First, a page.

Wednesday, April 11, 2012

Three Strange And Beautiful 16th Century Fantasy Maps, Another From 1617

By Stephen J. Gertz

MUNSTER, Sebastian. [Europe depicted as a Queen].
Basel, c. 1580. German edition. Colored. woodcut (260 x 160mm).
MCC I: 6.
During the late sixteenth century, a few cartographers designed and published a handful of maps with anthropomorphic countries and continents, with animal as well as human forms.

Sebastian Munster's created this famous example, a map of Europe that depicts the continent as a queen. The head represent Iberia, Denmark the left arm and Italy the right with Sicily an orb in her hand. The British Isles are shown, but not integrated into the figure. The map originally appeared in Munster's Cosmographei (1550).

BÜNTING, Heinrich. Asia Secunda pars Terræ in Forma Pegasir.
Magdeburg, 1581. German edition. Colored woodcut (300 x 370mm).

In the famous fantasy map depicting Asia as Pegasus, the winged horse of Perseus, the head is Turkey and Armenia, the wings Scythia and Tartary, forelegs Arabia, hind legs India and the Malay Peninsula. The map appears in Bünting's Itinerarium, in which the author, a theologian, rewrote the Bible as a travelogue, with other fantasy maps including the World as a cloverleaf.

BÜNTING,H. Die gantze Welt in ein Kleberblatt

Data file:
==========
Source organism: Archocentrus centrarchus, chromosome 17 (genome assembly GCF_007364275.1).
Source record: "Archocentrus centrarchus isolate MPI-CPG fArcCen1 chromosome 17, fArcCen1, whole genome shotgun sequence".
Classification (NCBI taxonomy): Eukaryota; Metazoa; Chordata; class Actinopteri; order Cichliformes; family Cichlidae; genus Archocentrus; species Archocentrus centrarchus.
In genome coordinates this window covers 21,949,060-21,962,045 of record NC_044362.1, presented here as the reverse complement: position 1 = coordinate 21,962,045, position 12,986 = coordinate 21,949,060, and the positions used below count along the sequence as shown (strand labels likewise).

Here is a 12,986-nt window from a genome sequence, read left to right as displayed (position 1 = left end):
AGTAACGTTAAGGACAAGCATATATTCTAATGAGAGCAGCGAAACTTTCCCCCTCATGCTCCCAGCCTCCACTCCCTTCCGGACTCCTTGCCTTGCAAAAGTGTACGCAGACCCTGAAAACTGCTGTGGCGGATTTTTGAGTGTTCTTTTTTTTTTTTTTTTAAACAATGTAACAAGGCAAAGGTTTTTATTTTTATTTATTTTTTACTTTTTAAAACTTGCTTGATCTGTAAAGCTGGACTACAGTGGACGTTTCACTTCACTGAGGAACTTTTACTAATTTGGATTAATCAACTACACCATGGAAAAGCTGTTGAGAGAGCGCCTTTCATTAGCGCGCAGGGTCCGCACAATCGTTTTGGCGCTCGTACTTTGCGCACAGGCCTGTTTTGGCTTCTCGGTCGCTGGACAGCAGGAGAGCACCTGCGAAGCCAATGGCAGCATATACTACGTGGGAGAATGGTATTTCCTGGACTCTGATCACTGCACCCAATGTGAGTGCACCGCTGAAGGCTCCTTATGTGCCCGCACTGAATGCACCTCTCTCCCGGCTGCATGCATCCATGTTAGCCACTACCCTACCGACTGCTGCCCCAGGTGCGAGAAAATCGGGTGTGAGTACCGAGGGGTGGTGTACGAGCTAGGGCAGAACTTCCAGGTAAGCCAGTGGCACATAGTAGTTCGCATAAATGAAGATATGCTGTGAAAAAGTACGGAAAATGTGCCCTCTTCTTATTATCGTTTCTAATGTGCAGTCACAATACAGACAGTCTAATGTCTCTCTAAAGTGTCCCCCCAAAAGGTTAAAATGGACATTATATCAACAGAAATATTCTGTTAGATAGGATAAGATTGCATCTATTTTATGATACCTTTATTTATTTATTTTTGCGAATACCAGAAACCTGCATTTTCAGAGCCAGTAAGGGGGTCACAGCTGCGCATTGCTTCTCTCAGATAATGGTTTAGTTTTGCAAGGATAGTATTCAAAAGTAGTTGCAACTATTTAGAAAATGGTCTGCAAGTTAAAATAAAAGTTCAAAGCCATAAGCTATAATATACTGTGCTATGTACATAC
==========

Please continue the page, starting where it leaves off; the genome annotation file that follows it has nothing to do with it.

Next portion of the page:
Magdeburg, ca. 1581. Colored woodcut.
Shirley, World 142.

 And here it is. This extraordinary curiosity is referred to as the Clover-leaf, for obvious reasons. Heinrich Bünting's design was inspired by the trefoil form of the arms of Hanover, his native town. Despite the map's unusual appearance the fact that Jerusalem appears at the centre leans strongly on the tradition of medieval world maps. Bünting's work Itinerarium Sacrae Scriptura...was essentially a theological commentary with other maps of great curiosity.

VAN DEN KEERE, Pieter. Leo Belgicus.
Amsterdam, 1617. Colored engraving.
Van der Heijden, Leo Belgicus 4.2.

Pieter Van Den Keere's Leo Belgicus is, perhaps, the most celebrated example of cartography as patriotic expression. The lion had long been a national symbol of Holland and Belgium. Indeed, most of the coats-of-arms of the countries' seventeen provinces feature a lion. The map was a statement of unity, since at the time the seventeen provinces comprised a single nation, although under the control of Spain.

Van den Keere (Kaerius) was one of the most skilled Flemish engravers of the early seventeenth century. The Leo Belgicus is perhaps his finest work, its rich ornamentation includes three couples along the bottom in the characteristic dress of Friesland, Holland, and Belgium.

First three images courtesy of Altea Gallery Antique Maps, Sea Charts, Atlases & Globes, with our thanks.

Image of Leo Belgicu courtesy of Barry Lawrence Ruderman Antique Maps, with our thanks.

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